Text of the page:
Hacker News new | past | comments | ask | show | jobs | submit login

Two big issues for me that have kept me on Firefox despite being a huge cryptocurrency nerd:

1. The decision to base on Chromium is a bigger negative for me than any feature. We're all going to regret contributing to the One True Engine someday and it's going to be so painful to fix.

2. BAT is a pure money play. There's no inherent utility outside buying and spending. And Ethereum is nothing if not the biggest utility crypto out there. This is always one of those things in the Ethereum ecosystem where I point out that you didn't have to make yet another ERC-20 if your only play is money.

It's too late now, of course. But man, it would have been terrific to recommend a browser that blocked ads out of the box and wasn't part of the engine hegemony.




What would you have the Brave team do? Create a new html rendering engine from scratch? That is an incredibly challenging engineering project that would probably require years and many tens if not hundreds of millions of dollars to do well, and what would be the benefit to Brave's users and investors? It would just lead to loads of performance and compatibility issues, and it is fundamentally irrelevant to the core value proposition of Brave, which is to monetize ads on behalf of users and content creators.


No, of course not. I would have had them base on Gecko.


As I understand it, Gecko is much harder to work with, so it would take a lot of time to make something like brave compatible with both Chromium and Gecko/Firefox's APIs (or to even only move to Gecko/FF). See the following comment from [0]:

> More significantly, in my book: it’s difficult to use Gecko and Firefox in these ways. Even the simplest app requires substantial and arcane boilerplate. And the docs are comprehensive but outdated. The platform may be powerful, but it’s hard to use.

There's also now qbrt[1], but the readme itself recommends not using it, and it was last updated 7 months ago. If this matures to a usable state, I can see Brave developers considering it.

0: https://mykzilla.org/2017/03/08/positron-discontinued/

1: https://github.com/mozilla/qbrt


We started on Gecko -- see https://brianbondy.com/blog/174/the-road-to-brave-10. It lost on many dimensions, as it has for other newer browsers.

Your desire for us or anyone to die on the Gecko hill would, had we acted on it, simply have helped Google cement the Chrome (not chromium) hegemony. The crucial battle right now is a layer up, at ads/donations/subscriptions/privacy -- where Firefox has been slow and weak vs. Brave and Safari.

There will be time for better engines later, once Google loses share due to innovations that attack its deep conflicts of interest with its users, along with likely prosecution of the open antitrust case.


I suspect that Eich of all people was informed about the pros and cons of Gecko. Then again, I guess it could have just been bad blood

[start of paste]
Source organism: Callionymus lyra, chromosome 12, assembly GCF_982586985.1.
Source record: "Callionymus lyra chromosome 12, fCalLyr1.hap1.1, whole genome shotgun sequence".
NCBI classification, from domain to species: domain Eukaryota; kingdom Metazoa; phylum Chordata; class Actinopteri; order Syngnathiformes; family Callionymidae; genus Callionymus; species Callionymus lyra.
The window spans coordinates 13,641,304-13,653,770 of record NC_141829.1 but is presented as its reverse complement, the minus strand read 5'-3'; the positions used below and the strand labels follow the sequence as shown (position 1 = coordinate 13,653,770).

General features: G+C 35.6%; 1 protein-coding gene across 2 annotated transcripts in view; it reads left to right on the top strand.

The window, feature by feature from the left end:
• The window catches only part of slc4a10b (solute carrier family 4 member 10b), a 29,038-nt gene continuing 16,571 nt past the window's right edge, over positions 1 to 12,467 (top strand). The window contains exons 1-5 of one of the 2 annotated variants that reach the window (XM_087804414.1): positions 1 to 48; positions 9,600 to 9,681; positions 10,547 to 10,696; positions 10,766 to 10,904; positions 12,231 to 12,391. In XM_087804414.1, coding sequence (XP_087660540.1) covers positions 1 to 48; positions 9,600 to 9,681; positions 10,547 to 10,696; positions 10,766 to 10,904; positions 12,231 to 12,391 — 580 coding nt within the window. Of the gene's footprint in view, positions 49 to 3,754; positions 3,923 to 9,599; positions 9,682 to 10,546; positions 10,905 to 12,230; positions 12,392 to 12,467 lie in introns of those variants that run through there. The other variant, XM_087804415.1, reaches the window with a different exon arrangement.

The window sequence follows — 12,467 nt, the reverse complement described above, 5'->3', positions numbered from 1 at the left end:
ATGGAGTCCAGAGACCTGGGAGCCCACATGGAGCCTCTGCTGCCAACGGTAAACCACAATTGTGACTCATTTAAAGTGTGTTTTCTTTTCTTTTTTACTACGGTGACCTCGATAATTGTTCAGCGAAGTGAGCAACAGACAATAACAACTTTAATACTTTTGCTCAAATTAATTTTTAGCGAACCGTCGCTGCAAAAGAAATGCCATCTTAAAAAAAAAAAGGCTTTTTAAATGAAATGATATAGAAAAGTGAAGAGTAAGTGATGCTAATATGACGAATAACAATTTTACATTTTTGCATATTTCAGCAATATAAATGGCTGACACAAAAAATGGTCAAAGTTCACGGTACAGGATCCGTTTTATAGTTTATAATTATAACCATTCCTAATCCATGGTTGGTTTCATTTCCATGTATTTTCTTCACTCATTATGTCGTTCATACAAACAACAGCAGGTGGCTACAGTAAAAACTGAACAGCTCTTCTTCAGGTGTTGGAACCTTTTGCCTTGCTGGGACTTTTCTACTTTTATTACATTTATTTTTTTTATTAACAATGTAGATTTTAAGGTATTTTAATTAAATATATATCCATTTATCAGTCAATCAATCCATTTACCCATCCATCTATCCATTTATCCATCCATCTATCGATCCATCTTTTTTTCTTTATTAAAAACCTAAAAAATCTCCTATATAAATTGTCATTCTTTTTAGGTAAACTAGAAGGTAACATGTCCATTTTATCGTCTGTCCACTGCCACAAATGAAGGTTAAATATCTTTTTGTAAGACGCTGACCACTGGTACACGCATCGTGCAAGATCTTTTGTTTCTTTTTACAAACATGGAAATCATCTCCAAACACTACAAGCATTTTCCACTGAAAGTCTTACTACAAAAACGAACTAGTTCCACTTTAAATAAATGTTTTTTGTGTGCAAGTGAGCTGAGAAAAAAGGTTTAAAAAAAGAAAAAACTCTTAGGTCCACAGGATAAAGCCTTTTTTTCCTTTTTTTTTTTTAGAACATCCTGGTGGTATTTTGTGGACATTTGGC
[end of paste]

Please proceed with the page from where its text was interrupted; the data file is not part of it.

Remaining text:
Don't quote me on that, but Gecko must not be the easiest engine to build upon. How many browsers out there are based on Gecko, apart from Firefox?

AFAIK the only choice nowadays is between Chromium and WebKit. I honestly would like to see more WebKit based browsers instead.


I wonder if Webkit still have any resources behind using it on Windows since the documentation for building it[0] still says "Windows 8.1" (and I can't find links to the documentation or website SVN repo).

0: https://webkit.org/webkit-on-windows/


We evaluated WebKit too. Nope, for the Windows gap you cite, among others (e.g., no free-as-in-beer DRM plugin).


I used brave for about a year but stopped. There were issues with the Linux version - eg, it wouldn’t start after a system boot without using the terminal for the first time


There is no meaningful technical criticism of Chromium that I have seen. All of the anti-engine folks’ main argument seems to be “it has the Google stink on it”, but I can’t see how that is relevant in an application explicitly designed to avoid their ad/tracking/cloud services. It’s just a renderer.


What it is, is a backsliding into the days of IE where only one implementation was correct. Competition, yes, even at the engine level, is critical to a healthy web.

Google is the steward of Chromium and Manifest v3 is just the beginning. When a single corporation has Total Control over what goes in to their codebase, we're going to see more and more abuses making it increasingly difficult to maintain healthy forks. Given the tipping point of users, certain websites now simply refuse to work with any browser but Chrome.


> It’s just a renderer.

It’s just a renderer that calls home with hardcoded references to Google’s services. You can’t avoid Google if you use Chromium’s source code without patching it [1].

[1]: https://github.com/Eloston/ungoogled-chromium


> It’s just a renderer that calls home with hardcoded references to Google’s services.

And unless you believe in ghosts putting the calls home back when you aren't looking, that isn't a problem for Brave [1].

[1]: https://brave.com/brave-tops-browser-first-run-network-traff...




Guidelines | FAQ | Support | API | Security | Lists | Bookmarklet | Legal | Apply to YC | Contact

Search: